In some embodiments, flexible chain 1000 may be coated with an adhesive or a polymer coating, such that chain 1000 may inserted into vertebral body 12 in a flexible state and may become hardened, tangled and/or convoluted during or after insertion. After insertion, bodies 100 may become attached together by the adhesive so that the flexible chain becomes a mass that may be locked into the vertebral body, or otherwise secured such that chain 1000 may not be easily removed through the insertion opening.
In other embodiments, linked bodies 100 may be coated with an adhesive and the chain may be inserted, with or without becoming tangled or convoluted, into a vertebral body 12. During or after insertion of some or all linking bodies 100 of a chain 1000, a portion of chain 1000 may be exposed to an energy source (e.g., an ultraviolet light, ultrasonic radiation, radio waves, heat, electric field, magnetic field), for example to activate the adhesive, such that the exposed portion of chain 1000 becomes joined to form a mass, or becomes rigid, or both, thereby further augmenting the vertebral body 12 and/or preventing removal of chain 1000 through the insertion opening.
B. Vertebral Repositioning and Restoration of Lordosis Using Linked Bodies
After repositioning the vertebral bodies 12 a and 12 b as shown in
As shown in
Referring now to FIGS. 22A-D, another method and apparatus for repositioning, augmenting and/or stabilizing vertebral bodies may comprise using an elongated fixation member 2200 having slotted holes 2202 or other features to releasably and adjustably secure chains 1000. For example, as shown in
In use, fixation member 2200 and chains 1000 may be used in a similar manner as described above with respect to
As shown in
In other embodiments, as shown in FIGS. 23A-C, vertebral bodies 12 a, 12 b and 12 c may be repositioned and/or augmented with fixation member 2200 remaining substantially outside of the body of the patient, e.g., outside skin 2010. Again using an example of a vertebral body 12 b damaged due to a compression fracture, adjacent vertebral bodies 12 a and 12 c may be augmented with chains 1000 and/or filler 1802 as described above. Ends 1002 of chains may extend posteriorly from vertebrae 12 a and 12 c and to the outside of the patient's body. An anchoring element 2300 may be inserted and/or secured into a posterior aspect of vertebra 12 b, for example through a pedicle. In some embodiments, anchoring element 2300 may be a screw or bolt, for example a monoaxial or polyaxial top loading pedicle screw, which may or may not have threads for securing to vertebra 12 b, and may or may not include a lumen 2304. In some embodiments, a needle 2306 or other elongated member may be passed through lumen 2304 of anchoring element 2300, for example to secure vertebra 12 b and/or provide a passage for injecting a bone filler or other material. Anchoring element 2300 may also include a flange, nut, fastener or other stop 2302 to secure against elongated fixation member 2200.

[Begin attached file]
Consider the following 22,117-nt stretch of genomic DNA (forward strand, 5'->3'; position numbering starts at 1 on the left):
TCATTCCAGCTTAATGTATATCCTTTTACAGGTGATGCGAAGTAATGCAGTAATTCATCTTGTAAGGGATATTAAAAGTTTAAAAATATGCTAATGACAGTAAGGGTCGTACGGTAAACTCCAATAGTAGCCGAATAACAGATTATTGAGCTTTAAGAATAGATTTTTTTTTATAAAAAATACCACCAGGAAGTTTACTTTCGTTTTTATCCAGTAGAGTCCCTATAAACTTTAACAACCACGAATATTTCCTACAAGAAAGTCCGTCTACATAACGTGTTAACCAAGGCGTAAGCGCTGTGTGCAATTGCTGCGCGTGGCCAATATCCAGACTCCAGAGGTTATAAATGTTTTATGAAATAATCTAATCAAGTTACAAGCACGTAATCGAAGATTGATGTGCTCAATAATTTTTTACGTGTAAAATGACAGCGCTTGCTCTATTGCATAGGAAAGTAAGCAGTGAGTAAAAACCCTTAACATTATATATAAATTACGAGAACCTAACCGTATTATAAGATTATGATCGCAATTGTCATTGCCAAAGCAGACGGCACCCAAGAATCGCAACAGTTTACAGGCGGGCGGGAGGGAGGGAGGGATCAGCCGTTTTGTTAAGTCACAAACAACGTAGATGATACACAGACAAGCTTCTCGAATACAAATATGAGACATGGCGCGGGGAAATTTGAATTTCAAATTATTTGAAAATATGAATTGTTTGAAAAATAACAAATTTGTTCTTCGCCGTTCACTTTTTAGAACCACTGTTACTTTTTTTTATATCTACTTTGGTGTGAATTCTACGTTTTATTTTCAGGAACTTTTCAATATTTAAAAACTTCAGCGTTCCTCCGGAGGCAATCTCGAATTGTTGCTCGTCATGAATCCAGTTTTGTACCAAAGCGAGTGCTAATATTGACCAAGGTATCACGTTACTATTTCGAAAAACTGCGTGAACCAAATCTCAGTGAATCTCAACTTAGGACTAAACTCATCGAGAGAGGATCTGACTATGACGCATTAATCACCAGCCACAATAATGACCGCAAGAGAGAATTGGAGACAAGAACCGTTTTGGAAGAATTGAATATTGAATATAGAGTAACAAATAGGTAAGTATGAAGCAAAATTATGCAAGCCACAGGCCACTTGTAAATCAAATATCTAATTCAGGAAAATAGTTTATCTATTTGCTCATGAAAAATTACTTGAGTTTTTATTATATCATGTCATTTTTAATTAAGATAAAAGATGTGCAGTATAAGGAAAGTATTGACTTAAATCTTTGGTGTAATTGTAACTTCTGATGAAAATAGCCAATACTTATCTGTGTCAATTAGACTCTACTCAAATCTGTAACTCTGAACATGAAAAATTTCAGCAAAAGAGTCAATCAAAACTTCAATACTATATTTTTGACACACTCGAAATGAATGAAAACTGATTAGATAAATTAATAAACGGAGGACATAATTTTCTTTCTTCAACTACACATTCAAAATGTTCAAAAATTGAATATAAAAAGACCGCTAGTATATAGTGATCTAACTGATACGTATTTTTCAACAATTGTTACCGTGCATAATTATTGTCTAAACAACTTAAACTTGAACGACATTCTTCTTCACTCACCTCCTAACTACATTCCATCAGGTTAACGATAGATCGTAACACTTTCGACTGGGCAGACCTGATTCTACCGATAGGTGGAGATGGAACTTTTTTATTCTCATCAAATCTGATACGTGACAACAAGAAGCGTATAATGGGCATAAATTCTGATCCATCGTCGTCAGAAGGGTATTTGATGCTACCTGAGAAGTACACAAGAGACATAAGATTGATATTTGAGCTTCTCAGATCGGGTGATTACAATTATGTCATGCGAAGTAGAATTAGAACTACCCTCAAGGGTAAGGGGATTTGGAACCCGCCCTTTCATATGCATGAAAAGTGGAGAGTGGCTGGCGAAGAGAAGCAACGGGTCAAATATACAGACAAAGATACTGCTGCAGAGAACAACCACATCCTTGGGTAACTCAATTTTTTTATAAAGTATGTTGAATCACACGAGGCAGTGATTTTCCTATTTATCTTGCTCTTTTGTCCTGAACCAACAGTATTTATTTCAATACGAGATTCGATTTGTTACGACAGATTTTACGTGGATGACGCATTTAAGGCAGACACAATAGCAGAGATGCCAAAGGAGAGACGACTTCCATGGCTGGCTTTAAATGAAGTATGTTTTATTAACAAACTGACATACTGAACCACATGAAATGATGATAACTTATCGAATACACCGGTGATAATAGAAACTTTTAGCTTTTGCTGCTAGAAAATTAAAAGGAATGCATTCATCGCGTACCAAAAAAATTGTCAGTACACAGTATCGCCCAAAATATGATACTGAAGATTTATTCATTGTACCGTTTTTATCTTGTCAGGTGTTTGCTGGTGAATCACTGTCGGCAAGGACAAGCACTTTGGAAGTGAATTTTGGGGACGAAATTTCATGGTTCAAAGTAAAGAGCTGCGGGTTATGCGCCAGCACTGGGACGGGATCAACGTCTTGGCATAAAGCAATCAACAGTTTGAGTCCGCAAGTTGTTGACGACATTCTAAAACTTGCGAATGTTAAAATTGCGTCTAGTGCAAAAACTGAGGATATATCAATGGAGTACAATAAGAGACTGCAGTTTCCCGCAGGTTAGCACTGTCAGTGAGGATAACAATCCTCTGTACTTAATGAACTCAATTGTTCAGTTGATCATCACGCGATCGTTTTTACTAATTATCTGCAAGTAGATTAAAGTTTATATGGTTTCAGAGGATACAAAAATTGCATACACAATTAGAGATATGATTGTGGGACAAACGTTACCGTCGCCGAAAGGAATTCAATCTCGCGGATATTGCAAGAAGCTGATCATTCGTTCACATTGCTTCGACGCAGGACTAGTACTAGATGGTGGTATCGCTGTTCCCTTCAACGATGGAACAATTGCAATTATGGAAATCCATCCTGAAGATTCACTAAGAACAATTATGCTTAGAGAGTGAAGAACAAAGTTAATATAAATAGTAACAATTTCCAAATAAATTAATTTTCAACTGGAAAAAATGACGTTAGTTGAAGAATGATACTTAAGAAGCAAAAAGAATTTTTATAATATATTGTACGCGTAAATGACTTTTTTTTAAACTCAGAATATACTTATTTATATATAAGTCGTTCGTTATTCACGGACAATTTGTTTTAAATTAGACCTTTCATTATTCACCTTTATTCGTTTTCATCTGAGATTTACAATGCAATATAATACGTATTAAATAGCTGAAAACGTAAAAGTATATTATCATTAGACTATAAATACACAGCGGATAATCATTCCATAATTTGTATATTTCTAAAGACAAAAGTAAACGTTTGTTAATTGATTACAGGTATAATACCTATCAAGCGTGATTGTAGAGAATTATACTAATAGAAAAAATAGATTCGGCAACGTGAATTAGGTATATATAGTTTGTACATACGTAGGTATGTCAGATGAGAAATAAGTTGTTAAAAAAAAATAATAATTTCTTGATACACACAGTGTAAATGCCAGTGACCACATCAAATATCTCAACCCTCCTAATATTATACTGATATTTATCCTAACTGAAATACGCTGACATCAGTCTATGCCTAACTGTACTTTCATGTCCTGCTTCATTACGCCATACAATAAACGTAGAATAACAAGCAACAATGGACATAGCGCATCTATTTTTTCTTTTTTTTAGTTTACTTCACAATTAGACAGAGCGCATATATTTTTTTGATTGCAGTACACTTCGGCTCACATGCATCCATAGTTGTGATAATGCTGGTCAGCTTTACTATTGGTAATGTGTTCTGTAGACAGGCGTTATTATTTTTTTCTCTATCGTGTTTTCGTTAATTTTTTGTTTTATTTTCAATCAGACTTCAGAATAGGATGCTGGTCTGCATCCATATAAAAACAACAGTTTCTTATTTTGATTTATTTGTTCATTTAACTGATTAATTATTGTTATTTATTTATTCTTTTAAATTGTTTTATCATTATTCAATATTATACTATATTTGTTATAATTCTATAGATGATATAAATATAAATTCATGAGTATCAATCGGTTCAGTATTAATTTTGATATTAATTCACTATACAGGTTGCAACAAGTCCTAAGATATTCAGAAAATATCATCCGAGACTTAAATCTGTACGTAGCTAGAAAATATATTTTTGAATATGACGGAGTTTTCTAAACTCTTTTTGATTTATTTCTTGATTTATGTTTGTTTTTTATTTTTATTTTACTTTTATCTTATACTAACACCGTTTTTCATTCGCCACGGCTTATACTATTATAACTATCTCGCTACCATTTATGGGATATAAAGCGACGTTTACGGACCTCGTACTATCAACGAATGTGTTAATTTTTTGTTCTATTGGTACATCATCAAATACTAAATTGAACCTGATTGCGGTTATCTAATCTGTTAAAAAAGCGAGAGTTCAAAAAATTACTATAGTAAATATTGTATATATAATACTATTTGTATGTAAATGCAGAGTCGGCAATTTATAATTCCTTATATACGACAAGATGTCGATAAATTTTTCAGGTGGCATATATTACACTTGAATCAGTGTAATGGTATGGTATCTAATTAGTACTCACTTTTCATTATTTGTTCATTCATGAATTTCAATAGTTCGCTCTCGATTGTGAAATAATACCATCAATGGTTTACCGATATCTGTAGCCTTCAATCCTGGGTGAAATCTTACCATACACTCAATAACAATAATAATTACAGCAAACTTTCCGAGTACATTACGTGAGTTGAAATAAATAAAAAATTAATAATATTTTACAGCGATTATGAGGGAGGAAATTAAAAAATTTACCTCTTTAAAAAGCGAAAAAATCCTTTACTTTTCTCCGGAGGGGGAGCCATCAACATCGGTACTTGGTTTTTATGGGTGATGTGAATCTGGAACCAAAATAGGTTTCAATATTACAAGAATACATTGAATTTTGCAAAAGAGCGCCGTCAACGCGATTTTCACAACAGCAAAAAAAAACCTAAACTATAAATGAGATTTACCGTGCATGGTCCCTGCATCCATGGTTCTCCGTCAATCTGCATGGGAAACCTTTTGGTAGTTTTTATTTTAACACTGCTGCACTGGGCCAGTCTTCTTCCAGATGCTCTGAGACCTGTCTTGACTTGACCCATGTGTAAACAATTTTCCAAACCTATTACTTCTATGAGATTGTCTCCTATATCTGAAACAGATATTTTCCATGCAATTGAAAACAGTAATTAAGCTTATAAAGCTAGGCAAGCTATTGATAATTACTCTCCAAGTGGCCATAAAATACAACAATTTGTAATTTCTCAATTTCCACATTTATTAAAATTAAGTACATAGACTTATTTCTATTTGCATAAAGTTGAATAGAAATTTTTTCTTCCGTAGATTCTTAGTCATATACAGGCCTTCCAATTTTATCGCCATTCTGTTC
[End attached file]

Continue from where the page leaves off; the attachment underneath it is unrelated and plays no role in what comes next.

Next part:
To reposition the alignment of vertebrae 12 a, 12 b and 12 c, and to increase the height of vertebra 12 b, tensioning forces 2312 and 2314 may be applied to chains 1000, and an opposing force 2310 may be applied to anchoring element as shown in
In some embodiments, as shown in
Turning now to
Exemplary methods of using the apparatus 2500 of
Referring now to
As shown in
Referring to FIGS. 32A-E, various different structures may be used to perform the functions of the anchoring element and/or tensioning member. For example, as shown in
In other embodiments, a bone screw 2510 or other anchoring element may be attached to: a wire 3210, for example as shown in
C. Expandable Linked Bodies
As shown in
In some embodiments, a chain implant 5000 may comprise one or more bodies or beads 5100 having expandable structures 5110, e.g. wings or other structures which may be conical or another desired shape, as shown for example in
As shown in
In other embodiments, the expandable beads may comprise coiled or rolled structure 5120, e.g., a ribbon as shown in
In other embodiments, expandable wings or other structures 5140 may be clipped or otherwise attached to a bead or linking member 5200 between beads 5100, e.g., as shown in
In other embodiments, the wings or other expandable structures on the bead or chain may be expanded by application of a energy source (e.g., an ultraviolet light, ultrasonic radiation, radio waves, heat, electric filed, magnetic field). For example, an expandable wing or other structure may comprise an electroactive polymer that may change shape or other configuration with a small electric current. Alternatively, the beads or bodies may comprise or be coated with a polymer or polymeric cement, which may be porous, that may expand or otherwise change configuration after contact with body fluids, saline, or another fluid or substance that may be present within the implanted area. The activating fluid or substance also may be administered into the implanted area at a desired time before, during or after injection of the beads or bodies. This may allow the beads to expand and lock in place in the vertebrae.